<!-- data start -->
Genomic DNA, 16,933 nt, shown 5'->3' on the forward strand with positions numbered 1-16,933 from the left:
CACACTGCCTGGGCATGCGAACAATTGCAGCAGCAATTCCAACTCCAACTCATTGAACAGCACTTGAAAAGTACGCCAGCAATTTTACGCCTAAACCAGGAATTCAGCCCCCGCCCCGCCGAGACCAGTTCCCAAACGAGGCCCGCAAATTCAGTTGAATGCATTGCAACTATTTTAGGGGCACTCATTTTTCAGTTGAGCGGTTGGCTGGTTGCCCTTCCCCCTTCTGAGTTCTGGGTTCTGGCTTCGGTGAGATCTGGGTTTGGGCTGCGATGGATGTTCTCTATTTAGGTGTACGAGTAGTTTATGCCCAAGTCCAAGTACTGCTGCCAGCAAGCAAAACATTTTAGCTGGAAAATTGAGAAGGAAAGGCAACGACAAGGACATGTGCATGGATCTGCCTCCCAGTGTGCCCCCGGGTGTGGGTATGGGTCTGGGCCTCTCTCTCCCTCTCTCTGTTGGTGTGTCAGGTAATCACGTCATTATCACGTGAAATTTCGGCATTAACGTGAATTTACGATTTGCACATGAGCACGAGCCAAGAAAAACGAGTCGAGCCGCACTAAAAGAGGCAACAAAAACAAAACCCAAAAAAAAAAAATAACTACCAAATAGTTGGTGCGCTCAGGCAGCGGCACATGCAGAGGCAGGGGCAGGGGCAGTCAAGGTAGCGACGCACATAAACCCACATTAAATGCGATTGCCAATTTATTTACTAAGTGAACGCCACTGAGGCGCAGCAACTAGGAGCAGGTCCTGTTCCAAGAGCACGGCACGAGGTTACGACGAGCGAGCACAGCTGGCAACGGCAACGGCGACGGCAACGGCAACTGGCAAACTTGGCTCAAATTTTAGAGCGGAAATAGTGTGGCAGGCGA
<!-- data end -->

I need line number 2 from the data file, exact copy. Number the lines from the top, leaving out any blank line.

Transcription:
CACACTGCCTGGGCATGCGAACAATTGCAGCAGCAATTCCAACTCCAACTCATTGAACAGCACTTGAAAAGTACGCCAGCAATTTTACGCCTAAACCAGGAATTCAGCCCCCGCCCCGCCGAGACCAGTTCCCAAACGAGGCCCGCAAATTCAGTTGAATGCATTGCAACTATTTTAGGGGCACTCATTTTTCAGTTGAGCGGTTGGCTGGTTGCCCTTCCCCCTTCTGAGTTCTGGGTTCTGGCTTCGGTGAGATCTGGGTTTGGGCTGCGATGGATGTTCTCTATTTAGGTGTACGAGTAGTTTATGCCCAAGTCCAAGTACTGCTGCCAGCAAGCAAAACATTTTAGCTGGAAAATTGAGAAGGAAAGGCAACGACAAGGACATGTGCATGGATCTGCCTCCCAGTGTGCCCCCGGGTGTGGGTATGGGTCTGGGCCTCTCTCTCCCTCTCTCTGTTGGTGTGTCAGGTAATCACGTCATTATCACGTGAAATTTCGGCATTAACGTGAATTTACGATTTGCACATGAGCACGAGCCAAGAAAAACGAGTCGAGCCGCACTAAAAGAGGCAACAAAAACAAAACCCAAAAAAAAAAAATAACTACCAAATAGTTGGTGCGCTCAGGCAGCGGCACATGCAGAGGCAGGGGCAGGGGCAGTCAAGGTAGCGACGCACATAAACCCACATTAAATGCGATTGCCAATTTATTTACTAAGTGAACGCCACTGAGGCGCAGCAACTAGGAGCAGGTCCTGTTCCAAGAGCACGGCACGAGGTTACGACGAGCGAGCACAGCTGGCAACGGCAACGGCGACGGCAACGGCAACTGGCAAACTTGGCTCAAATTTTAGAGCGGAAATAGTGTGGCAGGCGA